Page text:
He saw the spiral of the descending roadway, the steep crags, the clinging bushes, the peppering of snow-wreaths, and far down in the bottom, the diminished crane. Here, no doubt, was a way to end it. But it somehow did not take his fancy.
And suddenly he was aware that he was hungry; ay, even through the tortures of the cold, even through the frosts of despair, a gross, desperate longing after food, no matter what, no matter how, began to wake and spur him. Suppose he pawned his watch? But no, on Christmas-day - this was Christmas-day! - the pawnshop would be closed. Suppose he went to the public-house close by at Blackhall, and offered the watch, which was worth ten pounds, in payment for a meal of bread and cheese? The incongruity was too remarkable; the good folks would either put him to the door, or only let him in to send for the police. He turned his pockets out one after another; some San Francisco tram-car checks, one cigar, no lights, the pass-key to his father's house, a pocket- handkerchief, with just a touch of scent: no, money could be raised on none of these. There was nothing for it but to starve; and after all, what mattered it? That also was a door of exit.
He crept close among the bushes, the wind playing round him like a lash; his clothes seemed thin as paper, his joints burned, his skin curdled on his bones. He had a vision of a high-lying cattle-drive in California, and the bed of a dried stream with one muddy pool, by which the vaqueros had encamped: splendid sun over all, the big bonfire blazing, the strips of cow browning and smoking on a skewer of wood; how warm it was, how savoury the steam of scorching meat! And then again he remembered his manifold calamities, and burrowed and wallowed in the sense of his disgrace and shame. And next he was entering Frank's restaurant in Montgomery Street, San Francisco; he had ordered a pan-stew and venison chops, of which he was immoderately fond, and as he sat waiting, Munroe, the good attendant, brought him a whisky punch; he saw the strawberries float on the delectable cup, he heard the ice chink about the straws. And then he woke again to his detested fate, and found himself sitting, humped together, in a windy combe of quarry refuse - darkness thick about him, thin flakes of snow flying here and there like rags of paper, and the strong shuddering of his body clashing his teeth like a hiccough.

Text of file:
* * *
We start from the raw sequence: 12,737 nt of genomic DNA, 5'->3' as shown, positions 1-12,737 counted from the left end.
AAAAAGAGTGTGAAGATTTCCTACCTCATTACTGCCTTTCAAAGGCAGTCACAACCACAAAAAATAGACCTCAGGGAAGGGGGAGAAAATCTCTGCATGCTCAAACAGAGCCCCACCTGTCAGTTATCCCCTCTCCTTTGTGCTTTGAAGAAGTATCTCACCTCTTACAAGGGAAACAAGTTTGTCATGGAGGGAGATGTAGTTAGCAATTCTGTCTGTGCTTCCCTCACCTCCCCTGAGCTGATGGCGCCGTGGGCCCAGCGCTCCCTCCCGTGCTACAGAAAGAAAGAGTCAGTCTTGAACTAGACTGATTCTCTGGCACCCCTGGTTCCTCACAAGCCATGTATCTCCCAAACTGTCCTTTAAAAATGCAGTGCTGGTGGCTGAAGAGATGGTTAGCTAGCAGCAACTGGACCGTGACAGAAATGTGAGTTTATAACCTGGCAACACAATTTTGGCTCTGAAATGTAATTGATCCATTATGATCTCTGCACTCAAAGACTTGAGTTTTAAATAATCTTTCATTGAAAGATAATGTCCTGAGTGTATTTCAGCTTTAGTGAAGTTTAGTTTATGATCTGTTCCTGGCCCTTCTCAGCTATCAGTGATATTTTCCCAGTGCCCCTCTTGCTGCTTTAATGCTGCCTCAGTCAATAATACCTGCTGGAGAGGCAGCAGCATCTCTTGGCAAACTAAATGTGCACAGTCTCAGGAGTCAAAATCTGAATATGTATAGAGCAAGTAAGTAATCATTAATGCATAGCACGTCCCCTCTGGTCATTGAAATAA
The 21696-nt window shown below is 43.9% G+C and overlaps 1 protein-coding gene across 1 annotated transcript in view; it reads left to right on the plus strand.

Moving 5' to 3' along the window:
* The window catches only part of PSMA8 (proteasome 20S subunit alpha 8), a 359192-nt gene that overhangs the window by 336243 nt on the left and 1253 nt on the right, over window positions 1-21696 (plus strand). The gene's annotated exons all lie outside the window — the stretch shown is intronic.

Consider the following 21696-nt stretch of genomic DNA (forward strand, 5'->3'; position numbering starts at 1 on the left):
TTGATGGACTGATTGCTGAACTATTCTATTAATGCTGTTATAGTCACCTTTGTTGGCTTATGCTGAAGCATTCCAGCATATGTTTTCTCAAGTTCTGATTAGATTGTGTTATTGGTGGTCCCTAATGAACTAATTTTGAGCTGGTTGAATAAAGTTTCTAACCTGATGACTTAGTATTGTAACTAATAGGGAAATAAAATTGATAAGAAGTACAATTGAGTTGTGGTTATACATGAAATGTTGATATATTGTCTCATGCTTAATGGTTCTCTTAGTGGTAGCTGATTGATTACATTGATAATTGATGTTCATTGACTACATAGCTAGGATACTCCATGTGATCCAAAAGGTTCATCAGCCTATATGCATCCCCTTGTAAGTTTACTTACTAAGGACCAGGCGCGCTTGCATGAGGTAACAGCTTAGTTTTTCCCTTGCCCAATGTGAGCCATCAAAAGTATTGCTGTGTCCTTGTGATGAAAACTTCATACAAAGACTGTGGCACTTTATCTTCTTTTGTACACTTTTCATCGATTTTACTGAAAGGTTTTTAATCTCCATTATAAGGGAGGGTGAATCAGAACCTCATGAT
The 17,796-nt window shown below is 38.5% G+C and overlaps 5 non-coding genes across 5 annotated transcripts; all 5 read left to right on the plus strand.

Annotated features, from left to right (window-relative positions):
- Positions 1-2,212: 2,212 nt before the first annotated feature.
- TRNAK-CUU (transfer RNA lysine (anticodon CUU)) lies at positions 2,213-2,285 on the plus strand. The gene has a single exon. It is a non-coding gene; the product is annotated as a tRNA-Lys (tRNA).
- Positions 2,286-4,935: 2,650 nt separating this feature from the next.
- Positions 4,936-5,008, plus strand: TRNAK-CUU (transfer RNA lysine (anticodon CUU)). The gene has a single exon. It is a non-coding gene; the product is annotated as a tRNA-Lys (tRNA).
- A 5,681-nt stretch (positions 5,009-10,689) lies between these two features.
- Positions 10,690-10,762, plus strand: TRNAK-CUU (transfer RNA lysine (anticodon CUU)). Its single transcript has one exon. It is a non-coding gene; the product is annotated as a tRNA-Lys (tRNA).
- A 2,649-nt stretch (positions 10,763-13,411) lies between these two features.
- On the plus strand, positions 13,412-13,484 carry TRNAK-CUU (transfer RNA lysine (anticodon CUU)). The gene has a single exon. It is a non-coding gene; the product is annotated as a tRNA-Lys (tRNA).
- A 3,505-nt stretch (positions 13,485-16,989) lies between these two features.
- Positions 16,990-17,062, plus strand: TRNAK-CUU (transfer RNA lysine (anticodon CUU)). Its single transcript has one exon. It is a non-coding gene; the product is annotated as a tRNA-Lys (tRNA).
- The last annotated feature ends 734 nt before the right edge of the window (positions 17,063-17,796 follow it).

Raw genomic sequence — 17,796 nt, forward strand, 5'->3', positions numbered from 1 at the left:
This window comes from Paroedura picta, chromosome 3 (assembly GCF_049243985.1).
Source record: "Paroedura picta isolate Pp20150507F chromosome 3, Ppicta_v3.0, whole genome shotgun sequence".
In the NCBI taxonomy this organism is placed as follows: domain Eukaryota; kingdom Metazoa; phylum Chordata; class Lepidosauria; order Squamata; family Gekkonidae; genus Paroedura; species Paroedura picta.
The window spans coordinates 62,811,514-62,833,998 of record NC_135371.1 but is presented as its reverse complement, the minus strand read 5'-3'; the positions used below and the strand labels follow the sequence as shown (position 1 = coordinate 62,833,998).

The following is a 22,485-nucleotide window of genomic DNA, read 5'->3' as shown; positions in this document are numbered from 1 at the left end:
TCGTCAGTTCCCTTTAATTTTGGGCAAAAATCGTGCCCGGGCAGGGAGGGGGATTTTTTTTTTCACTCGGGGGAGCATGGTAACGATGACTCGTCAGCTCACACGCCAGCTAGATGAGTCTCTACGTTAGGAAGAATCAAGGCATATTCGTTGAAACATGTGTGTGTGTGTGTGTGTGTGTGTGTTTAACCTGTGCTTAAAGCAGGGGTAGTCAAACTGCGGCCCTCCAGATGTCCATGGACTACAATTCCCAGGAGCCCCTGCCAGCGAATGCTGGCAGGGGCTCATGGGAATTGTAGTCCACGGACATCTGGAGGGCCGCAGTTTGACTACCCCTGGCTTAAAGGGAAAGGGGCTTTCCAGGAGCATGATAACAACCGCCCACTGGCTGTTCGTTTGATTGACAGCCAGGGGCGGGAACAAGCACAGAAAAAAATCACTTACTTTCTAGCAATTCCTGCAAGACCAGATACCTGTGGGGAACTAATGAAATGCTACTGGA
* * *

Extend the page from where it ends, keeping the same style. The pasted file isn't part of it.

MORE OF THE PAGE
We have seen John in nothing but the stormiest condition; we have seen him reckless, desperate, tried beyond his moderate powers; of his daily self, cheerful, regular, not unthrifty, we have seen nothing; and it may thus be a surprise to the reader to learn that he was studiously careful of his health. This favourite preoccupation now awoke. If he were to sit there and die of cold, there would be mighty little gained; better the police cell and the chances of a jury trial, than the miserable certainty of death at a dyke-side before the next winter's dawn, or death a little later in the gas- lighted wards of an infirmary.
He rose on aching legs, and stumbled here and there among the rubbish heaps, still circumvented by the yawning crater of the quarry; or perhaps he only thought so, for the darkness was already dense, the snow was growing thicker, and he moved like a blind man, and with a blind man's terrors. At last he climbed a fence, thinking to drop into the road, and found himself staggering, instead, among the iron furrows of a ploughland, endless, it seemed, as a whole county. And next he was in a wood, beating among young trees; and then he was aware of a house with many lighted windows, Christmas carriages waiting at the doors, and Christmas drivers (for Christmas has a double edge) becoming swiftly hooded with snow. From this glimpse of human cheerfulness, he fled like Cain; wandered in the night, unpiloted, careless of whither he went; fell, and lay, and then rose again and wandered further; and at last, like a transformation scene, behold him in the lighted jaws of the city, staring at a lamp which had already donned the tilted night-cap of the snow.